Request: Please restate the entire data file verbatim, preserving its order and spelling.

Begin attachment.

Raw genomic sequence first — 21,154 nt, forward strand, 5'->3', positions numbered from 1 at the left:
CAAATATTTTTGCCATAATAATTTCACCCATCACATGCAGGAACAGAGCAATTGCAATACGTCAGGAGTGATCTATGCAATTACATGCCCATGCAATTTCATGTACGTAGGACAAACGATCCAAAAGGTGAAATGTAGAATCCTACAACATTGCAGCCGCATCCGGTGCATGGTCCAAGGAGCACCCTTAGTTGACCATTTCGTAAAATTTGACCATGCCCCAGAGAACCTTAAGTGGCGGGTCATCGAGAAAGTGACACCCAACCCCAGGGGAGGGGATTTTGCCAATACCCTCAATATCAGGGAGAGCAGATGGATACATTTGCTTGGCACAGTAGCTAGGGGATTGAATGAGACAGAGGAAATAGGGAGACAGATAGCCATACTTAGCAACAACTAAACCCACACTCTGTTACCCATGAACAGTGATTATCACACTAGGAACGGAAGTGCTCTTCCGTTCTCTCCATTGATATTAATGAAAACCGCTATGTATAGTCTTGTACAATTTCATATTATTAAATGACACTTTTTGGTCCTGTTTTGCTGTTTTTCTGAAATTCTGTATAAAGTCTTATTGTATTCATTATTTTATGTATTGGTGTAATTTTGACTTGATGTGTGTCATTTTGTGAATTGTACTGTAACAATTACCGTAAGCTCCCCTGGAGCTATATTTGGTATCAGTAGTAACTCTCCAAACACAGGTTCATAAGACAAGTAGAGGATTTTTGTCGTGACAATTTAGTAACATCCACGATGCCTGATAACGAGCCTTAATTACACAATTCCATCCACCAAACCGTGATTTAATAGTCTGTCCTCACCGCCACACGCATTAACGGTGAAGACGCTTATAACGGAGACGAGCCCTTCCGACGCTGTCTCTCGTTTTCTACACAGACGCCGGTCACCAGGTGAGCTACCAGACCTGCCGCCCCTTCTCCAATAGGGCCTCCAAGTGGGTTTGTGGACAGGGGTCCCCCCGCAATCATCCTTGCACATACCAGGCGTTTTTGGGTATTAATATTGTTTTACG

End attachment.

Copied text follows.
Raw genomic sequence first — 21,154 nt, forward strand, 5'->3', positions numbered from 1 at the left:
CAAATATTTTTGCCATAATAATTTCACCCATCACATGCAGGAACAGAGCAATTGCAATACGTCAGGAGTGATCTATGCAATTACATGCCCATGCAATTTCATGTACGTAGGACAAACGATCCAAAAGGTGAAATGTAGAATCCTACAACATTGCAGCCGCATCCGGTGCATGGTCCAAGGAGCACCCTTAGTTGACCATTTCGTAAAATTTGACCATGCCCCAGAGAACCTTAAGTGGCGGGTCATCGAGAAAGTGACACCCAACCCCAGGGGAGGGGATTTTGCCAATACCCTCAATATCAGGGAGAGCAGATGGATACATTTGCTTGGCACAGTAGCTAGGGGATTGAATGAGACAGAGGAAATAGGGAGACAGATAGCCATACTTAGCAACAACTAAACCCACACTCTGTTACCCATGAACAGTGATTATCACACTAGGAACGGAAGTGCTCTTCCGTTCTCTCCATTGATATTAATGAAAACCGCTATGTATAGTCTTGTACAATTTCATATTATTAAATGACACTTTTTGGTCCTGTTTTGCTGTTTTTCTGAAATTCTGTATAAAGTCTTATTGTATTCATTATTTTATGTATTGGTGTAATTTTGACTTGATGTGTGTCATTTTGTGAATTGTACTGTAACAATTACCGTAAGCTCCCCTGGAGCTATATTTGGTATCAGTAGTAACTCTCCAAACACAGGTTCATAAGACAAGTAGAGGATTTTTGTCGTGACAATTTAGTAACATCCACGATGCCTGATAACGAGCCTTAATTACACAATTCCATCCACCAAACCGTGATTTAATAGTCTGTCCTCACCGCCACACGCATTAACGGTGAAGACGCTTATAACGGAGACGAGCCCTTCCGACGCTGTCTCTCGTTTTCTACACAGACGCCGGTCACCAGGTGAGCTACCAGACCTGCCGCCCCTTCTCCAATAGGGCCTCCAAGTGGGTTTGTGGACAGGGGTCCCCCCGCAATCATCCTTGCACATACCAGGCGTTTTTGGGTATTAATATTGTTTTACG